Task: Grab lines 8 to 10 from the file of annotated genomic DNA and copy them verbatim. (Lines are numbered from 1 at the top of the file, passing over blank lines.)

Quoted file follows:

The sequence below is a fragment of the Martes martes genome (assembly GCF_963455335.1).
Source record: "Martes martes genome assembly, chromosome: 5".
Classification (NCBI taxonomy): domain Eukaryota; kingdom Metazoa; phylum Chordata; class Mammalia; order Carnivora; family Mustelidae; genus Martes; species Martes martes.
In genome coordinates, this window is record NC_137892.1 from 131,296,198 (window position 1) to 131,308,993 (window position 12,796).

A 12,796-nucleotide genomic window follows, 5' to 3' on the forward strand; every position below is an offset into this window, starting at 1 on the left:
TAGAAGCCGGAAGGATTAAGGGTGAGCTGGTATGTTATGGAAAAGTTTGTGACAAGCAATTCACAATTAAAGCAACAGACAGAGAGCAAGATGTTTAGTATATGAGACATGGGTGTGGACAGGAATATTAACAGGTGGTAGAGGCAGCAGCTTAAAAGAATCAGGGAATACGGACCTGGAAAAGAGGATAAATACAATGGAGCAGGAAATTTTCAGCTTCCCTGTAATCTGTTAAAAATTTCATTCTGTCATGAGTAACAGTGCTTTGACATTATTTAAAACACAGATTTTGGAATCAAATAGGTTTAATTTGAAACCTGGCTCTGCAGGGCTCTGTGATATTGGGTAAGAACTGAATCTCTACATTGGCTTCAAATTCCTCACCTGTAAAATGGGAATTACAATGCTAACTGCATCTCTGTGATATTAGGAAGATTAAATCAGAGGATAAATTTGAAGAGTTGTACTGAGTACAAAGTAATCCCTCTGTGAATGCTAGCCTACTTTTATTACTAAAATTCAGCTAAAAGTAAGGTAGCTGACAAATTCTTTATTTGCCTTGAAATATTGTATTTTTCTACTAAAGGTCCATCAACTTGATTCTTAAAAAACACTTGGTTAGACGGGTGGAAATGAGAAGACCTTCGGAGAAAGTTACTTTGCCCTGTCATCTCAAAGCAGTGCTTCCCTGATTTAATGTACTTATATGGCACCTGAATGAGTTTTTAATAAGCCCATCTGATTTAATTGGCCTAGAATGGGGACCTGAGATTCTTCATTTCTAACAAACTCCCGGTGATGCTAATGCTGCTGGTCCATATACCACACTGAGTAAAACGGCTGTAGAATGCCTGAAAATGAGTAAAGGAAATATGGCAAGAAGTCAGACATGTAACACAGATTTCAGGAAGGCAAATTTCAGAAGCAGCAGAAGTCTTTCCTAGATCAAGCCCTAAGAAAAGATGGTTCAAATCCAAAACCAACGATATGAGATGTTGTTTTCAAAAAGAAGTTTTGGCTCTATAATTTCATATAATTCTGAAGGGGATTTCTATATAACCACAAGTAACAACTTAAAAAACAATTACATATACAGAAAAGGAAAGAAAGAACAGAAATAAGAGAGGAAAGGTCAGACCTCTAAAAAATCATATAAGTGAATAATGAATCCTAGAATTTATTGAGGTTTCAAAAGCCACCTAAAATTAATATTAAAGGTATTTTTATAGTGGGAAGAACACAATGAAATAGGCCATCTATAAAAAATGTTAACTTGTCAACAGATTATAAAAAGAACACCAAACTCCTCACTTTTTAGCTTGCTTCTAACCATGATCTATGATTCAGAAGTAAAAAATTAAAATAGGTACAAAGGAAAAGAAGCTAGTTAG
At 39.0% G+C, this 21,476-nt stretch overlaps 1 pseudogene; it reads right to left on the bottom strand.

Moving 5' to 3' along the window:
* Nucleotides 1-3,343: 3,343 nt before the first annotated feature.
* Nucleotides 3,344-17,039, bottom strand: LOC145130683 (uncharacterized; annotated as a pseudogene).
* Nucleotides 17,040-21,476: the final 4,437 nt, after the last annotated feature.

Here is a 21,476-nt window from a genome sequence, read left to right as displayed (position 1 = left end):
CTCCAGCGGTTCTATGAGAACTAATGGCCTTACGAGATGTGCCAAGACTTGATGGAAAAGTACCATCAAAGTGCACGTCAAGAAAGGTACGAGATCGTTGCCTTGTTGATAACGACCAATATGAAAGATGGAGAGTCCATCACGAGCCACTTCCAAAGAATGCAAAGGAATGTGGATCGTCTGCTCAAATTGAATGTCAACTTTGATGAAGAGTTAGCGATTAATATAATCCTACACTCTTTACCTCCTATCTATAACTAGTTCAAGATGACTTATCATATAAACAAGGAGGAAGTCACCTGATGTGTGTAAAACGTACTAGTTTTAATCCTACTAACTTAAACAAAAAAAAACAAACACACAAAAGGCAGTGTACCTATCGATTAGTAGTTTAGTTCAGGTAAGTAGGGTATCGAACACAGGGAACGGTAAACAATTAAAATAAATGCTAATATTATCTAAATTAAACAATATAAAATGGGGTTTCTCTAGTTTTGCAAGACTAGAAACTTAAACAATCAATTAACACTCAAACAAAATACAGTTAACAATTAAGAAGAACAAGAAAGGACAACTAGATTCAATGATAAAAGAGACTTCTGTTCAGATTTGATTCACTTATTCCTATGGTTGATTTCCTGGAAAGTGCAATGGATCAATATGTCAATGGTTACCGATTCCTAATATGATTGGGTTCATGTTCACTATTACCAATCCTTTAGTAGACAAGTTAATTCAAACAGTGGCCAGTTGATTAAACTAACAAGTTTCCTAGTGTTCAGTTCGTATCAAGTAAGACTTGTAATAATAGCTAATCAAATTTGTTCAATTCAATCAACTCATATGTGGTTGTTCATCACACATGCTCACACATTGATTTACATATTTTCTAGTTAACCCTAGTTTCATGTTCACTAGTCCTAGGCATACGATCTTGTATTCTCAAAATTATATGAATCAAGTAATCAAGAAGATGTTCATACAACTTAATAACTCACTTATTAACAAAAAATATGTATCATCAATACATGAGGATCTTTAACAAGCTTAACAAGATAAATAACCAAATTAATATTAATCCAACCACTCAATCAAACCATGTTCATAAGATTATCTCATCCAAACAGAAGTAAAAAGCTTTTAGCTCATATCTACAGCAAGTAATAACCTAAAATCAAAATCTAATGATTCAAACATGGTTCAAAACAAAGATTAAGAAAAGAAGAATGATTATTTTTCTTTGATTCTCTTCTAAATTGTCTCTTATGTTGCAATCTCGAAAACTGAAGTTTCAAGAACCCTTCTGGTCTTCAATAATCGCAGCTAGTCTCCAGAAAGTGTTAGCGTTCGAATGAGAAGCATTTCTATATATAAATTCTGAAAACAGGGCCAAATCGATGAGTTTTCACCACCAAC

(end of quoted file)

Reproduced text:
Moving 5' to 3' along the window:
* Nucleotides 1-3,343: 3,343 nt before the first annotated feature.
* Nucleotides 3,344-17,039, bottom strand: LOC145130683 (uncharacterized; annotated as a pseudogene).